3. Funny you should write this... RuneQuest and T&T are my two favourite games :)

  4. T&T is deinitely a fun system. The lack of multiplayer adventurers (compared to solos) has been a real hole for the system.

    Hopefully with Ken working on an 8th edition, he'll emphasize group play.

    Time will tell.

  5. It's funny - I had a very similar experience except that it wasn't Tunnels and Trolls that led me down that path.  It was actually a different "solo dungeon" experience - playing Zork.  I didn't encounter T&T until much later, but when I did I recognized it as a kindred to the experience of playing Zork and dealing with the remnants of Lord Dimwit Flathead's Great Underground Empire, as well as some of the follow-on adventures.  So I was prepared to love it.

  6. Thanks for the interesting comments. I had never seen a "choose your own adventure" book until long after I published Buffalo Castle. I always assumed they had copied me. I got the idea when a friend, Steve McAlister, commented "Someone ought to do a solo adventure like those "programmed text" math books". I thought this was a splendid idea, and immediately went home and wrote one. It is a fine example of my random sense of humor. By the way, I plan to publish an "updated" version soon!

  7. I'm not sure which solo I played, but I played one without even having T&T. I forget what I did to resolve things. It was kind of fun. The friend who introduced me to D&D's older brother was into T&T, and at a convention, the brother had purchased several T&T solo adventures, and me being bored at some point during the convention had a read through them.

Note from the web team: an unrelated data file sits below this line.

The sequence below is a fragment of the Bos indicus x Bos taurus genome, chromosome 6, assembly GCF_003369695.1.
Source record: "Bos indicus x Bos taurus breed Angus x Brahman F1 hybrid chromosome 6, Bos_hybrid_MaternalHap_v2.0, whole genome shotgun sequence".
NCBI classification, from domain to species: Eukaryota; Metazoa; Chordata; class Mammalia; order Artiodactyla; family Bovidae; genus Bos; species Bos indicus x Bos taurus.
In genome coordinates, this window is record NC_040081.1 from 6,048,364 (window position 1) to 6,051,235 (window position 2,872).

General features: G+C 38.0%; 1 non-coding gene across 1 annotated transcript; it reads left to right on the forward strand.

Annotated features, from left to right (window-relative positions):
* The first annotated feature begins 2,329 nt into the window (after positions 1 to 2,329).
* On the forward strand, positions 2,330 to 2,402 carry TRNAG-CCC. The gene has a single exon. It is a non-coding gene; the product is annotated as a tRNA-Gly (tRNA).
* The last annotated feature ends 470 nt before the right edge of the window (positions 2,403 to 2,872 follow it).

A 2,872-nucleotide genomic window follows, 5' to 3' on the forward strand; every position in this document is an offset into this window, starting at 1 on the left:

I did enjoy the adventure, but I count myself among those who have a hard time taking T&T seriously because of the silly sounding spell names.

    I did own Monsters Monsters for a while (am actually sad I got rid of it) and do have the 5th ed boxed set.

    I did look into T&T when I got the boxed set, but ultimately turned away from it because the advancement and combat systems seemed out of whack to me. I guess I can deal with D&D's massive power through level gains, but didn't cotton to T&T's massive power through increasing stats.


  8. My experience with T&T was kind of like yours. It was certainly an object of fascination. Although I never played it, I did have the fifth edition rulebook. For me, a big part of the allure was aesthetic. Liz Danforth's illustrations in particular, but the others as well, conveyed a very different picture than AD&D: somehow grittier, and stranger. Fang the Delectable is a good example of this, or the naked wizard summoning the demon in the room that also contains a pixie in a tiny cage. I find it hard to imagine either of these illustrations appearing in an official D&D work.

  9. T&T fascinates and frustrates me in equal measure. I'd enjoy it more if I felt that it actually "worked," but there seem to be too many ways to break the system. Maybe it's the people I play with, but we don't have that problem with other games of the same vintage. Yet something about it keeps calling me back for one more try at making it work. At least I appreciate its "do what thou wilt shall be the whole of the law" attitude to home-rulers.

  10. Frank: You do realize MonstersMonsters has been reprinted?